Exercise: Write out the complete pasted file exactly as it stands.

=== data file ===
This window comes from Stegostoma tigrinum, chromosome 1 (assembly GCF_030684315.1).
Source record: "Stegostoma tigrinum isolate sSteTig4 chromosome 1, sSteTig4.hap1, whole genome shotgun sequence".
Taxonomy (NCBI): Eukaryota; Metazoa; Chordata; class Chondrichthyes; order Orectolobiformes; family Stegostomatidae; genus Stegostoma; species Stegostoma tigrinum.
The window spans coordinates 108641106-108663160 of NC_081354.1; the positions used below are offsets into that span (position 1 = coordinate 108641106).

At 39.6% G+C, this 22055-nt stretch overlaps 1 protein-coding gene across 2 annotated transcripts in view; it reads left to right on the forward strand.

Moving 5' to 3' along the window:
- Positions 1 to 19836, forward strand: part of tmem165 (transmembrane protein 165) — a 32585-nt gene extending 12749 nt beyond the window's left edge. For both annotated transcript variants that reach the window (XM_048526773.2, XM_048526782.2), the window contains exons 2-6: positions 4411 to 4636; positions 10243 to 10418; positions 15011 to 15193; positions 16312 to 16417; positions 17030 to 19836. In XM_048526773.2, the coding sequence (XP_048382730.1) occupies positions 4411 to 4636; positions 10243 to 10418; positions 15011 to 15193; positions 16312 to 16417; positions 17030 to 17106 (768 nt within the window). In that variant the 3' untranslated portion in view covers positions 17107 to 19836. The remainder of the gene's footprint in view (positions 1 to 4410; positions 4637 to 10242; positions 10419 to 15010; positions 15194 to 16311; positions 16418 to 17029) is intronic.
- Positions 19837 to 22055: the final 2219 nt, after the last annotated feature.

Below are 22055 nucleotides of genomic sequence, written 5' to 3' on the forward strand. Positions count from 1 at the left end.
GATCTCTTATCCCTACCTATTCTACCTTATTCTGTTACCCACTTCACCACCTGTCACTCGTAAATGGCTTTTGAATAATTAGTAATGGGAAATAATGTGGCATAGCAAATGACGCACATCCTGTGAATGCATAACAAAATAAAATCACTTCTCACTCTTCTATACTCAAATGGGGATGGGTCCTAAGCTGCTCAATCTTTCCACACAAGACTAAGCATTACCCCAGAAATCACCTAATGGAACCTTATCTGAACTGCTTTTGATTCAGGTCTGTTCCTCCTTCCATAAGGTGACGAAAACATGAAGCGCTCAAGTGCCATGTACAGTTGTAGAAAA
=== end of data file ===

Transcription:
This window comes from Stegostoma tigrinum, chromosome 1 (assembly GCF_030684315.1).
Source record: "Stegostoma tigrinum isolate sSteTig4 chromosome 1, sSteTig4.hap1, whole genome shotgun sequence".
Taxonomy (NCBI): Eukaryota; Metazoa; Chordata; class Chondrichthyes; order Orectolobiformes; family Stegostomatidae; genus Stegostoma; species Stegostoma tigrinum.
The window spans coordinates 108641106-108663160 of NC_081354.1; the positions used below are offsets into that span (position 1 = coordinate 108641106).

At 39.6% G+C, this 22055-nt stretch overlaps 1 protein-coding gene across 2 annotated transcripts in view; it reads left to right on the forward strand.

Moving 5' to 3' along the window:
- Positions 1 to 19836, forward strand: part of tmem165 (transmembrane protein 165) — a 32585-nt gene extending 12749 nt beyond the window's left edge. For both annotated transcript variants that reach the window (XM_048526773.2, XM_048526782.2), the window contains exons 2-6: positions 4411 to 4636; positions 10243 to 10418; positions 15011 to 15193; positions 16312 to 16417; positions 17030 to 19836. In XM_048526773.2, the coding sequence (XP_048382730.1) occupies positions 4411 to 4636; positions 10243 to 10418; positions 15011 to 15193; positions 16312 to 16417; positions 17030 to 17106 (768 nt within the window). In that variant the 3' untranslated portion in view covers positions 17107 to 19836. The remainder of the gene's footprint in view (positions 1 to 4410; positions 4637 to 10242; positions 10419 to 15010; positions 15194 to 16311; positions 16418 to 17029) is intronic.
- Positions 19837 to 22055: the final 2219 nt, after the last annotated feature.

Below are 22055 nucleotides of genomic sequence, written 5' to 3' on the forward strand. Positions count from 1 at the left end.
GATCTCTTATCCCTACCTATTCTACCTTATTCTGTTACCCACTTCACCACCTGTCACTCGTAAATGGCTTTTGAATAATTAGTAATGGGAAATAATGTGGCATAGCAAATGACGCACATCCTGTGAATGCATAACAAAATAAAATCACTTCTCACTCTTCTATACTCAAATGGGGATGGGTCCTAAGCTGCTCAATCTTTCCACACAAGACTAAGCATTACCCCAGAAATCACCTAATGGAACCTTATCTGAACTGCTTTTGATTCAGGTCTGTTCCTCCTTCCATAAGGTGACGAAAACATGAAGCGCTCAAGTGCCATGTACAGTTGTAGAAAA